CONGU have just released an update to their 2018 Changes; in order to prevent players’ handicaps suddenly jumping from 28 or 36 to 54 they have revised section 1.5 which now recommends a Maximum of a 3 Stroke increase on handicaps following the Performance Against Target values reported in an Anual Review of players whoes handicaps were at the 28 limits at the year end 2017.
Committees may have an option to increase a player’s handicap by a few more strokes if, knowing the player well and after giving due consideration to the player’s age, ability, mitigating circumstances etc., they feel a greater increase is justified. (This will be explained more fully in the next post).
To see these changes click on the link below:
There are problems with using Performance Against Target and a few things to bear in mind are:
- It is based on scores entered in ALL competitions by both Men and Ladies. Because there are more Men playing golf than Ladies, this means thet the Traget is mostly based on how a Man is expected to play. This could lead to a target not being correct for the majority of Lady golfers.
- The Target is different for each handicap category – a low handicap player is expected to return scores that are closer to her/his handicap more times than a player with a higher handicap.
- ISV Handicapping software requires at least 7 qualifying scores to be recorded for the statistics to have any significance.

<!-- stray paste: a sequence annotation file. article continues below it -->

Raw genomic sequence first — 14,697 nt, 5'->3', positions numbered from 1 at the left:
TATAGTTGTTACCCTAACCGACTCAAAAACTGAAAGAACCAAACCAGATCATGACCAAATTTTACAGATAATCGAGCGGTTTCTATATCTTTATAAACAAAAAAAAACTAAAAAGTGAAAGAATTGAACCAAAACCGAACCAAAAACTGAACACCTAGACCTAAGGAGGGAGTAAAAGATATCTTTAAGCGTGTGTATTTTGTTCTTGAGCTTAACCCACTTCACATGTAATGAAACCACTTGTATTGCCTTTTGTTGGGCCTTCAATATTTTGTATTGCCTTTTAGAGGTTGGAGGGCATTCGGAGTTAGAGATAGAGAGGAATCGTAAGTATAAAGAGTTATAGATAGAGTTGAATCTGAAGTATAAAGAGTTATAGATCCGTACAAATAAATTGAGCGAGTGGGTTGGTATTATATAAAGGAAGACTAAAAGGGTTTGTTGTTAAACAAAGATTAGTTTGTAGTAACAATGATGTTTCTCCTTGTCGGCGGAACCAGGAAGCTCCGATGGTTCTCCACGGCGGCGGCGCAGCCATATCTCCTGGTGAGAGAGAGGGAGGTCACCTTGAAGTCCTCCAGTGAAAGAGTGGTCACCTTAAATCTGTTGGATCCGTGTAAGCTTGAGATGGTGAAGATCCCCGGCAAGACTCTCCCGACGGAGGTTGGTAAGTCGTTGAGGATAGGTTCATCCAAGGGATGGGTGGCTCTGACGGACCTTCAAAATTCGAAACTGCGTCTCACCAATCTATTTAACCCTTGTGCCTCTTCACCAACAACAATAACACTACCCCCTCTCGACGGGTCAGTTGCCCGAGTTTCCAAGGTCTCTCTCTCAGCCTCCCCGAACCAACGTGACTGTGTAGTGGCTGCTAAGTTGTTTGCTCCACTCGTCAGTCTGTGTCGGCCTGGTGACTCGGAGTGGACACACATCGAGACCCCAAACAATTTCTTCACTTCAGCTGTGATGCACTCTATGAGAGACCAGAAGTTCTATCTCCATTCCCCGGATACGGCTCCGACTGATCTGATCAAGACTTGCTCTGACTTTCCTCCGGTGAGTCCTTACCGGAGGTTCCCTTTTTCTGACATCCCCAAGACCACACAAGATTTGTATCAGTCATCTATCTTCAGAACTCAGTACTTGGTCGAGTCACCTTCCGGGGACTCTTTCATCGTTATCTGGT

- A committee should not offer a player the option to refuse a handicap adjustment. This particularly applies to handicap increases because in the long term this can affect the CSS for a competition and so affect every other competitor’s handicap.
- Bear in mind that if a large number of players have handicaps that are lower than thay can regularly play to the CSS can be affected in such a way that the CONGU handicapping system will not work as it should do; on the other hand if a player’s handicap is too high her/his handicap will naturally come down during competition play and s/he will not affect the CSS.
You may find that some members may not be too happy at having their handicap increased, it will need to be explained to them, as sympathetically as possible, that it is not just a question of their handicap but everyone else’s handicap and the relationship they have with each other that is important.